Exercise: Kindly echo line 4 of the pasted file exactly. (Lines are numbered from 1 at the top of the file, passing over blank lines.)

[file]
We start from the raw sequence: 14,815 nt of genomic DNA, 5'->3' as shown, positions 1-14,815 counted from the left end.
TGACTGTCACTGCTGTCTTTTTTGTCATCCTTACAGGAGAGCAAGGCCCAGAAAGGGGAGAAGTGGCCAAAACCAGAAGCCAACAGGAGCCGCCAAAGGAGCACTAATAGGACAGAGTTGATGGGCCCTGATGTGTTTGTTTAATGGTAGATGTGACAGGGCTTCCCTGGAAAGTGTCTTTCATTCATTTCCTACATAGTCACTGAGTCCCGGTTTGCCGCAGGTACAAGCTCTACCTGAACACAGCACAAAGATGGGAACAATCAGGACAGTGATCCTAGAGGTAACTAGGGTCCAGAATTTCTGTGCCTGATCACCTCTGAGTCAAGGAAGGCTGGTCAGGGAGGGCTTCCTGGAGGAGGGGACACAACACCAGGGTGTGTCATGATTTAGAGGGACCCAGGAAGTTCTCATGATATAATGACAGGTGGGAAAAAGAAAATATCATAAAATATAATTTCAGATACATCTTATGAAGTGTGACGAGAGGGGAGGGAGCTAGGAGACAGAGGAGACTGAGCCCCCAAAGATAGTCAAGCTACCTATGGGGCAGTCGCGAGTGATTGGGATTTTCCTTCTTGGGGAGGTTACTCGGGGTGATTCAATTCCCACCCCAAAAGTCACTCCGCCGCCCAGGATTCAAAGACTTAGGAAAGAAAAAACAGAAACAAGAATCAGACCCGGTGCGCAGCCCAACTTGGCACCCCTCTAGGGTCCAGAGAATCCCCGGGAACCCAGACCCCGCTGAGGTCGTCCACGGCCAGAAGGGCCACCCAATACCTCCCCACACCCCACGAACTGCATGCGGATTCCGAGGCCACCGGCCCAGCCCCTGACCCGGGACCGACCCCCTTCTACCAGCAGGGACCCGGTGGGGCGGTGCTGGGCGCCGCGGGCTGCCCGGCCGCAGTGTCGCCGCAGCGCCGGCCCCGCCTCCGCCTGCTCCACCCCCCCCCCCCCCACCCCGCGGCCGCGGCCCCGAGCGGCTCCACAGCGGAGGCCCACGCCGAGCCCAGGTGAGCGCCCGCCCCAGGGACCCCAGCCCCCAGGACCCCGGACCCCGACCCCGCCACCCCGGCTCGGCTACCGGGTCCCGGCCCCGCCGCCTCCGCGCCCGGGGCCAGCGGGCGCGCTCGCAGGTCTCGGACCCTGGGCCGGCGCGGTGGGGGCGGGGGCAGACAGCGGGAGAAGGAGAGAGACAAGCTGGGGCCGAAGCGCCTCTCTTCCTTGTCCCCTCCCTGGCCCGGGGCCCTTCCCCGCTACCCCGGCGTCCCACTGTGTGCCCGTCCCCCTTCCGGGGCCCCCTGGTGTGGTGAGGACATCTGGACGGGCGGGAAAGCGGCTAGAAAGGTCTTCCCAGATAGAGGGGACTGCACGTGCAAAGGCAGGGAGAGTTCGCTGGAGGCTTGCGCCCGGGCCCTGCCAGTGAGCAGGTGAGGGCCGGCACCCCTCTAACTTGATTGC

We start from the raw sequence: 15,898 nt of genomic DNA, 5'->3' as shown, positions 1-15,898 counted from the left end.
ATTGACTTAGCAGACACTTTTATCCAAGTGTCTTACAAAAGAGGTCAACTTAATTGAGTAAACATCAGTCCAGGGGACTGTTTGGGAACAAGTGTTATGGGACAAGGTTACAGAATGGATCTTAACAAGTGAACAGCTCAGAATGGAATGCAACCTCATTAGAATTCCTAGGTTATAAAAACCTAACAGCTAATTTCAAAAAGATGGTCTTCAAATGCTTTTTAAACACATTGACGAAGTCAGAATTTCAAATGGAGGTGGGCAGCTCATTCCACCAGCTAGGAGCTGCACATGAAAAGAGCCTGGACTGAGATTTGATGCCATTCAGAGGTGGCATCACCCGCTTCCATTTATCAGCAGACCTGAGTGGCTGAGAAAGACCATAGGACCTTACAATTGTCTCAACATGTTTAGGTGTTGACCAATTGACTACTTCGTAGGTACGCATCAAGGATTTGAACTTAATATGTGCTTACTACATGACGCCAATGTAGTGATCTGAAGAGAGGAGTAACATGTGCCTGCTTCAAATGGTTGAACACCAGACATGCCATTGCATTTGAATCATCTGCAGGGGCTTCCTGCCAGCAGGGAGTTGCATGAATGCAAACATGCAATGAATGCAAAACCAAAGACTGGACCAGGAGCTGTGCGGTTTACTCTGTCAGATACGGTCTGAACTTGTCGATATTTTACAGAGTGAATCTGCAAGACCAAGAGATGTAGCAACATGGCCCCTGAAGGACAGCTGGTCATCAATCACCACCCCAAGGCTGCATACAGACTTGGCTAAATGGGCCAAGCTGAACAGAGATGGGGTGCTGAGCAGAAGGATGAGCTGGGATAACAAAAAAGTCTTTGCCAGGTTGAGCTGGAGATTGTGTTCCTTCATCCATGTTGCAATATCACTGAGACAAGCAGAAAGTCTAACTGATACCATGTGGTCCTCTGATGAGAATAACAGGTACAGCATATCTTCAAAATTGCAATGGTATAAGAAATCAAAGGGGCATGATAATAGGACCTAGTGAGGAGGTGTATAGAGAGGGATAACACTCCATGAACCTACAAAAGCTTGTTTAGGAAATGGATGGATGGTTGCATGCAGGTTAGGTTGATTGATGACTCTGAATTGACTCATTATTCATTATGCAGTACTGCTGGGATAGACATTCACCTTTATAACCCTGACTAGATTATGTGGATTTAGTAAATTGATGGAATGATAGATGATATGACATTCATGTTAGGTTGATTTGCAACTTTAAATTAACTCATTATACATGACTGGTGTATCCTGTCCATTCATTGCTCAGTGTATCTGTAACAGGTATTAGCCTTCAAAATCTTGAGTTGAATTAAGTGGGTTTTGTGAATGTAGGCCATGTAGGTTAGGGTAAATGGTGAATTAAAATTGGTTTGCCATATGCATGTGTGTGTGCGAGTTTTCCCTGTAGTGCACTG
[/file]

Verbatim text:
ATTGACTTAGCAGACACTTTTATCCAAGTGTCTTACAAAAGAGGTCAACTTAATTGAGTAAACATCAGTCCAGGGGACTGTTTGGGAACAAGTGTTATGGGACAAGGTTACAGAATGGATCTTAACAAGTGAACAGCTCAGAATGGAATGCAACCTCATTAGAATTCCTAGGTTATAAAAACCTAACAGCTAATTTCAAAAAGATGGTCTTCAAATGCTTTTTAAACACATTGACGAAGTCAGAATTTCAAATGGAGGTGGGCAGCTCATTCCACCAGCTAGGAGCTGCACATGAAAAGAGCCTGGACTGAGATTTGATGCCATTCAGAGGTGGCATCACCCGCTTCCATTTATCAGCAGACCTGAGTGGCTGAGAAAGACCATAGGACCTTACAATTGTCTCAACATGTTTAGGTGTTGACCAATTGACTACTTCGTAGGTACGCATCAAGGATTTGAACTTAATATGTGCTTACTACATGACGCCAATGTAGTGATCTGAAGAGAGGAGTAACATGTGCCTGCTTCAAATGGTTGAACACCAGACATGCCATTGCATTTGAATCATCTGCAGGGGCTTCCTGCCAGCAGGGAGTTGCATGAATGCAAACATGCAATGAATGCAAAACCAAAGACTGGACCAGGAGCTGTGCGGTTTACTCTGTCAGATACGGTCTGAACTTGTCGATATTTTACAGAGTGAATCTGCAAGACCAAGAGATGTAGCAACATGGCCCCTGAAGGACAGCTGGTCATCAATCACCACCCCAAGGCTGCATACAGACTTGGCTAAATGGGCCAAGCTGAACAGAGATGGGGTGCTGAGCAGAAGGATGAGCTGGGATAACAAAAAAGTCTTTGCCAGGTTGAGCTGGAGATTGTGTTCCTTCATCCATGTTGCAATATCACTGAGACAAGCAGAAAGTCTAACTGATACCATGTGGTCCTCTGATGAGAATAACAGGTACAGCATATCTTCAAAATTGCAATGGTATAAGAAATCAAAGGGGCATGATAATAGGACCTAGTGAGGAGGTGTATAGAGAGGGATAACACTCCATGAACCTACAAAAGCTTGTTTAGGAAATGGATGGATGGTTGCATGCAGGTTAGGTTGATTGATGACTCTGAATTGACTCATTATTCATTATGCAGTACTGCTGGGATAGACATTCACCTTTATAACCCTGACTAGATTATGTGGATTTAGTAAATTGATGGAATGATAGATGATATGACATTCATGTTAGGTTGATTTGCAACTTTAAATTAACTCATTATACATGACTGGTGTATCCTGTCCATTCATTGCTCAGTGTATCTGTAACAGGTATTAGCCTTCAAAATCTTGAGTTGAATTAAGTGGGTTTTGTGAATGTAGGCCATGTAGGTTAGGGTAAATGGTGAATTAAAATTGGTTTGCCATATGCATGTGTGTGTGCGAGTTTTCCCTGTAGTGCACTG